What is Umbrella Insurance?
Umbrella insurance is a form of liability insurance that will supplement your basic liability policies, such as your auto, home or renters insurance. An umbrella liability policy covers a much higher limit and goes above and beyond your primary policies claims directly relating to your home and auto.
The main purpose of your umbrella policy is to protect your assets from an unforeseen event, such as a tragic accident in which you are held responsible for damages or bodily injuries. If another party files a lawsuit against you, your umbrella coverage will pay for the damages you’re legally responsible for up to the policy limit. Umbrella policies also provide a broader form of coverage and can help cover legal fees, false arrest, libel, and slander.
How Does Umbrella Insurance Work?
An umbrella policy only pays once your primary liability limits have been exhausted. The claim will be made against you, the policyholder, on behalf of the wronged party. Then your insurance company may pay the settlement amount up to the limits of your coverage. (Most umbrella insurers require underlying liability limits of $300,000 or $500,000.) If the settlement amount exceeds your coverage limits, you are responsible for paying the remaining amount out of pocket.
How Much Umbrella Insurance Should I Carry?
When choosing your coverage limits, consider three things:
- The risks you may face. Consider risks as a homeowner or renter, the risk of causing an accident during your work commute, and any potentially dangerous activities you participate in that could put those around you at risk. High profile professionals might need more coverage, even though they do not have significant assets, as they are considered a target for lawsuits. Similarly, persons with lavish lifestyles and expensive possessions should purchase higher limits, as they too are targets.
- Youthful Drivers. If you have teenage drivers in your household, you are at greater risk for a liability claim. Studies suggest that two-thirds of drivers between the ages of nineteen and twenty-nine text and drive while over eighty percent use their cell phone while driving.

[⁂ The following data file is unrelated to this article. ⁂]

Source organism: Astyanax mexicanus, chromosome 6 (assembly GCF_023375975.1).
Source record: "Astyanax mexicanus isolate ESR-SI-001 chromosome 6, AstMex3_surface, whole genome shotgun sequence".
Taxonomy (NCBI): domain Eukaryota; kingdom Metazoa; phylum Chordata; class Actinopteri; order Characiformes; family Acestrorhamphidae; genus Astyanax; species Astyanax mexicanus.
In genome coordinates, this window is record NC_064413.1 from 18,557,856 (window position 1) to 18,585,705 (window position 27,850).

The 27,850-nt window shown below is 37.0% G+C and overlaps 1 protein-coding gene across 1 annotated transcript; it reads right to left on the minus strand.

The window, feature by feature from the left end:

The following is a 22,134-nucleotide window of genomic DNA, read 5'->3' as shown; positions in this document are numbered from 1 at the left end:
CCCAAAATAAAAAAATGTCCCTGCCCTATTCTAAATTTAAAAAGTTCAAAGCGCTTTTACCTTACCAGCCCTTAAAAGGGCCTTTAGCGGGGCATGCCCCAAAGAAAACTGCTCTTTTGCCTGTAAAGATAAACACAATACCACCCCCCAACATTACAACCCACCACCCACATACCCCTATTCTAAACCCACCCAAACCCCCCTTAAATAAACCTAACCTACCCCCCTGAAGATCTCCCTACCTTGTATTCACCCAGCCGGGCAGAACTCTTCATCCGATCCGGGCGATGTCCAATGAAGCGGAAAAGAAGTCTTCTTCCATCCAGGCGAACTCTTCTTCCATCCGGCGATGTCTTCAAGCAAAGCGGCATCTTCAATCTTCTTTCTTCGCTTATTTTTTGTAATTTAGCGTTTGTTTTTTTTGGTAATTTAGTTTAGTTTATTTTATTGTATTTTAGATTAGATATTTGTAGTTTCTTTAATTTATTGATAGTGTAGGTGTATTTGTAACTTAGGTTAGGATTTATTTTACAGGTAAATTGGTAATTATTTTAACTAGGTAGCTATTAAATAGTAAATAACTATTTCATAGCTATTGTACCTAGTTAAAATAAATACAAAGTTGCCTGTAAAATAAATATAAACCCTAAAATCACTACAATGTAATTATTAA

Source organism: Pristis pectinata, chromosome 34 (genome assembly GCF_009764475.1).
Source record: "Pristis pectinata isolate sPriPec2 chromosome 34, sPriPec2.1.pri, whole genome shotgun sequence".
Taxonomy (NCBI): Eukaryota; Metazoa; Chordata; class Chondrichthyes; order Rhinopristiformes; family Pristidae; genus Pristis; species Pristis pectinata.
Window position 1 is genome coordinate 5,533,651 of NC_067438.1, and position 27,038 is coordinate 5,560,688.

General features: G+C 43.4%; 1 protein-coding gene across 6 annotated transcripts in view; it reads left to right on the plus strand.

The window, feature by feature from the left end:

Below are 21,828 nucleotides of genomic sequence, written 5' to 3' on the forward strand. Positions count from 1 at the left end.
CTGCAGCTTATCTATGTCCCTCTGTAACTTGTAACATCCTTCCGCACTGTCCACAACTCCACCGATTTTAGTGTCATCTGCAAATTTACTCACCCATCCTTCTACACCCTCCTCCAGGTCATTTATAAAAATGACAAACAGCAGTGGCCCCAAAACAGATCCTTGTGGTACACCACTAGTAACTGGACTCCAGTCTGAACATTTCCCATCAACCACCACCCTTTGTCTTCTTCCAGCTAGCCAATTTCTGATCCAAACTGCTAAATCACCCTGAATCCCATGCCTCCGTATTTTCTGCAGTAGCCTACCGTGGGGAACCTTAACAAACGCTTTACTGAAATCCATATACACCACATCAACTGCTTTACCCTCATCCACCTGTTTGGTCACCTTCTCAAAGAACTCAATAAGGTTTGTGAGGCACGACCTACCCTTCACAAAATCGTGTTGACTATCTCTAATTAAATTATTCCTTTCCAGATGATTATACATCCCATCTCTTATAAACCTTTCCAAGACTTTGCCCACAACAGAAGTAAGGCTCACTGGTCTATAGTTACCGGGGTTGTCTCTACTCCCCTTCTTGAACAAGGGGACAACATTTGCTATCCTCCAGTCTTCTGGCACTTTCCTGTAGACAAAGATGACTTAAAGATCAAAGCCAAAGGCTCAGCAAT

- The value of your assets. These include properties, possessions, stocks, bonds, savings and retirement funds. The more assets you have to protect, the higher the umbrella policy limit you should consider. In a lawsuit, lawyers will aim for your available assets but probably settle for a comparable insurance amount. In this way, you are not dragged into court, where the results of a jury settlement are problematic.
- The potential loss of future income. Because liability lawsuits can result in loss of both current assets and future income, even those with few assets to protect may want to consider. The umbrella policy will also pay for defense costs, which can be considerable, even if you win a judgment.
How Much Does Umbrella Insurance Cost?
Umbrella insurance is very inexpensive, because the odds of it ever paying out are quite small. Most claims are paid by your primary auto and homeowners policies. Umbrella policies provide peace of mind for a reasonable cost.
To receive a firm quote on personal umbrella coverage, please call me at 1-800-272-6055 X118.
Barbara Gracey Backer
Barbara Gracey Backer is the Vice-President of Gracey-Backer, Inc., an Insurance Agency in Delray Beach, Florida specializing in All Lines of Professional and Personal Insurance. She may be contacted at 800-272-6055 X118 or at email@example.com.